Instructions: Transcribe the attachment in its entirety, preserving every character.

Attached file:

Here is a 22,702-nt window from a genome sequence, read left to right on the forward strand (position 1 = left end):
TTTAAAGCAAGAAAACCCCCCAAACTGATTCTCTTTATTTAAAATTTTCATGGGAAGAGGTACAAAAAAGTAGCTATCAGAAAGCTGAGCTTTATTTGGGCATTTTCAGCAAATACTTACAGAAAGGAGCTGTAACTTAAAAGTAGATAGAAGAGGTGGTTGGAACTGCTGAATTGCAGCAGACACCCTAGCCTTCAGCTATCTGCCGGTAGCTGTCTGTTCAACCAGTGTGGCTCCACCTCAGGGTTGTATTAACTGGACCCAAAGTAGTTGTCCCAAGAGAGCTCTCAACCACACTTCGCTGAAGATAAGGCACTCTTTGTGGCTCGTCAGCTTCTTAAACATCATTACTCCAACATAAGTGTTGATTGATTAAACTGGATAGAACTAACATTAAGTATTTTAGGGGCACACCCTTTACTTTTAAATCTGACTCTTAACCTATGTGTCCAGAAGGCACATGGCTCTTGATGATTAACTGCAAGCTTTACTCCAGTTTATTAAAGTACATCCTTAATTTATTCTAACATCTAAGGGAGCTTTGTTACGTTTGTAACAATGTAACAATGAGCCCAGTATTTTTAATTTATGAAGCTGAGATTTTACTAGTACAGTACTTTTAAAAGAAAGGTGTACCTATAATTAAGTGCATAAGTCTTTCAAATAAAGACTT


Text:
Here is a 22,702-nt window from a genome sequence, read left to right on the forward strand (position 1 = left end):
TTTAAAGCAAGAAAACCCCCCAAACTGATTCTCTTTATTTAAAATTTTCATGGGAAGAGGTACAAAAAAGTAGCTATCAGAAAGCTGAGCTTTATTTGGGCATTTTCAGCAAATACTTACAGAAAGGAGCTGTAACTTAAAAGTAGATAGAAGAGGTGGTTGGAACTGCTGAATTGCAGCAGACACCCTAGCCTTCAGCTATCTGCCGGTAGCTGTCTGTTCAACCAGTGTGGCTCCACCTCAGGGTTGTATTAACTGGACCCAAAGTAGTTGTCCCAAGAGAGCTCTCAACCACACTTCGCTGAAGATAAGGCACTCTTTGTGGCTCGTCAGCTTCTTAAACATCATTACTCCAACATAAGTGTTGATTGATTAAACTGGATAGAACTAACATTAAGTATTTTAGGGGCACACCCTTTACTTTTAAATCTGACTCTTAACCTATGTGTCCAGAAGGCACATGGCTCTTGATGATTAACTGCAAGCTTTACTCCAGTTTATTAAAGTACATCCTTAATTTATTCTAACATCTAAGGGAGCTTTGTTACGTTTGTAACAATGTAACAATGAGCCCAGTATTTTTAATTTATGAAGCTGAGATTTTACTAGTACAGTACTTTTAAAAGAAAGGTGTACCTATAATTAAGTGCATAAGTCTTTCAAATAAAGACTT